The Indian courts have come a long way with respect to adjudicating on comparative advertisements but there are still issues of concern over the rights of brand and copyright owners, say Pravin Anand and Vaishali Mittal.
Comparative advertisements come in many forms but there are three that generally steal the legal limelight: puffery, disparaging advertisements and parodies.
The High Court of Delhi has ruled that puffery, even if untrue, is permissible. However, if there is defamation, action can be taken for the recovery of damages and an injunction restraining the repetition of the defamation.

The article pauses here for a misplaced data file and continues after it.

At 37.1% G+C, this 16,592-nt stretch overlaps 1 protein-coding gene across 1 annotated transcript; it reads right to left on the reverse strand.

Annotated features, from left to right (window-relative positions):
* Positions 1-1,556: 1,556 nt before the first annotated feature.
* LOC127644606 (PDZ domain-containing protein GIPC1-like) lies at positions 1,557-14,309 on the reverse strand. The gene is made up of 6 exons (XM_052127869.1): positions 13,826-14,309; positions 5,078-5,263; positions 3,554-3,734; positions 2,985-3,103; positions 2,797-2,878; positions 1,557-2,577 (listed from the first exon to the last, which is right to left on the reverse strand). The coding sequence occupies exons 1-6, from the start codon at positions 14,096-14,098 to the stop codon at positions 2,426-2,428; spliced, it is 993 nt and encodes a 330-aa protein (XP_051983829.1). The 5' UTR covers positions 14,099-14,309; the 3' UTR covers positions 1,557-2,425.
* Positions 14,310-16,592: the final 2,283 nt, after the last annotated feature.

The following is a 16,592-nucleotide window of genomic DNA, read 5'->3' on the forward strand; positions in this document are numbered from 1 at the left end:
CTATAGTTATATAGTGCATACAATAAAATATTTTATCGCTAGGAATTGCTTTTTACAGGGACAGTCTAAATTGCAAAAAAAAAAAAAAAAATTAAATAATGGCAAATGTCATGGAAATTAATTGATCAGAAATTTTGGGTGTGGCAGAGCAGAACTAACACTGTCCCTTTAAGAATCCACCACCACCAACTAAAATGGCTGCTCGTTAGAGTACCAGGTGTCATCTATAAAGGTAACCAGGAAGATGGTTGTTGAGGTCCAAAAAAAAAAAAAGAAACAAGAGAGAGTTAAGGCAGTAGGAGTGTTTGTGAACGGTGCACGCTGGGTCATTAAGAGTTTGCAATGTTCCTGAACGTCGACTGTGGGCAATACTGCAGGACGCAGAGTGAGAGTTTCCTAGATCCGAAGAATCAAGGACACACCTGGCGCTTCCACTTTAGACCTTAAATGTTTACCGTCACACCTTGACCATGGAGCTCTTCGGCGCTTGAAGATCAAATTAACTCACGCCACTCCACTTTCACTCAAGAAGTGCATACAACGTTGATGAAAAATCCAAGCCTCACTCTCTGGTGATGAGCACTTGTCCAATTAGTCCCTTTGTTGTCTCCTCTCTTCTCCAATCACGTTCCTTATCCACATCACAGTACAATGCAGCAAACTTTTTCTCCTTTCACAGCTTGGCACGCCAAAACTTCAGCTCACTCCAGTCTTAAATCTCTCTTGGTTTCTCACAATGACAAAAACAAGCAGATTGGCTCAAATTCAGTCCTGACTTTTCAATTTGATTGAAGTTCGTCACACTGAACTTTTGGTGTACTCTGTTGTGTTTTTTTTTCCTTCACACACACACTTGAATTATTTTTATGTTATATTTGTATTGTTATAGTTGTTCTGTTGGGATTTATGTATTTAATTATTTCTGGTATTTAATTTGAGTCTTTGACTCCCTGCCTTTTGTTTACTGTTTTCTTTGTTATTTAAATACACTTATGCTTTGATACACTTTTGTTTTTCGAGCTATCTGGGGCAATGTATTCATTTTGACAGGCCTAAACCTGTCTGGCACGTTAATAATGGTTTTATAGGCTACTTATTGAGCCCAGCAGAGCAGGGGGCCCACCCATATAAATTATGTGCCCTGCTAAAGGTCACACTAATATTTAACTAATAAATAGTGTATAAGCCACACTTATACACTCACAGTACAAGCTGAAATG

The medium and the message
To continue reading, you need a subscription to WIPR. Start a subscription to WIPR for £455.
In-house feature articles, the archive and expert comment require a paid subscription. Subscribe now.
Want to give it a try? We are offering a two week free trial to the WIPR website – register and select “Free Trial” to begin access to the full WIPR archive and read the latest news, features and expert comment. Begin your free trial here.
Is your 2 week free trial about to end? Upgrade to a 12 month subscription for £455 now.
If you have already subscribed please login.
If you have any technical issues please email tech support.
advertising, ASCI, copyright, domain name